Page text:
# Thread: How strong would be a modern soldier in a fantasy setting?

1. ## Re: How strong would be a modern soldier in a fantasy setting?

Originally Posted by druid91
Mind you, I'm no mathematics expert... But...

Granite has a compressive strength of 172 lbs a cubic foot. This is it's ability to resist being compressed, like when a bullet hits it. At 172 lbf it will start to break. Anything less does little to no damage.

.50 BMG hits with around 13,310 lbf. Overcoming that Compressive strength 77 times over.

Stone, in 3.5 has a hardness of 8 and 15 Hp per inch of thickness. For a total of 180 hp per cubic foot. Multiply that by 77 then add the hardness.
Interesting. Knowing what little bit that I do about ballistics and soft tissue damage, I'm fairly sure that's not going to be a good measure of how much damage a bullet does when striking a creature's body, in D&D rules, or in the real world. Watch some videos of bullets being fired at ballistics gel dummies in slow motion, and you'll get a better picture of how, and how much, a bullet damages a body.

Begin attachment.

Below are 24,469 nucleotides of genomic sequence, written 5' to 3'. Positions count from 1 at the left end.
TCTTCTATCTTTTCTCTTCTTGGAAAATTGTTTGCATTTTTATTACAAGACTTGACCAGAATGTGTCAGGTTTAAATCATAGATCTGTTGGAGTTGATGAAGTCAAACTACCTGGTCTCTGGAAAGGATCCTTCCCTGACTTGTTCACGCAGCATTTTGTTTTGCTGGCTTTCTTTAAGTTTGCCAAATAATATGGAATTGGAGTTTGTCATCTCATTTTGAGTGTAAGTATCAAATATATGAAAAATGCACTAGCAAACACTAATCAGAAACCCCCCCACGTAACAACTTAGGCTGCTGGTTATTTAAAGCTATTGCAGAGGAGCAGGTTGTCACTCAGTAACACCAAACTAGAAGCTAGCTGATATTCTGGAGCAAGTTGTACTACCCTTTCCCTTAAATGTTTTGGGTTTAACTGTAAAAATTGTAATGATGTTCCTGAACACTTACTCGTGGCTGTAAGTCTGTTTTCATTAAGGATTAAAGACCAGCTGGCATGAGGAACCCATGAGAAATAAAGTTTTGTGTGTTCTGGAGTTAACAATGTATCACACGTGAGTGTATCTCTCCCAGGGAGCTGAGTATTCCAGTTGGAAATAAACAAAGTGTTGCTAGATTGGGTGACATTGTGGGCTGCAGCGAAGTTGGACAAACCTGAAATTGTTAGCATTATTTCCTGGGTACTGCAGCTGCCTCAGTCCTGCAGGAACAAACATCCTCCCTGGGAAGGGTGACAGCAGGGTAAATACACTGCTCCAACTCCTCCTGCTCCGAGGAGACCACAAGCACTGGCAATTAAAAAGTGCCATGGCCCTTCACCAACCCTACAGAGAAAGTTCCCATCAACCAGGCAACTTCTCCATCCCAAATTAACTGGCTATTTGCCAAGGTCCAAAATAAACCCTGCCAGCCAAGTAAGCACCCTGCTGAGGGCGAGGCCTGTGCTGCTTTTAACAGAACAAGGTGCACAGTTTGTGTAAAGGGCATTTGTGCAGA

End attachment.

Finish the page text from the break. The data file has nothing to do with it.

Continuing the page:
2. ## Re: How strong would be a modern soldier in a fantasy setting?

Probably. I was more trying to translate the Damage into something contextual.

3. ## Re: How strong would be a modern soldier in a fantasy setting?

I'd say that a good analogue for a modern soldier would be a level 3-5 ranger. Full BAB, lots of skill points, bonus feats, and not too many HPs. I think it fits quite well.

4. ## Re: How strong would be a modern soldier in a fantasy setting?

Originally Posted by druid91
Probably. I was more trying to translate the Damage into something contextual.
Fair enough. Fire a bullet at a small thin piece of stone, and sure, you might see effects like that. Fire on at a person sized chunk of granite, though, and you'll likely do little more than chip away a small bit.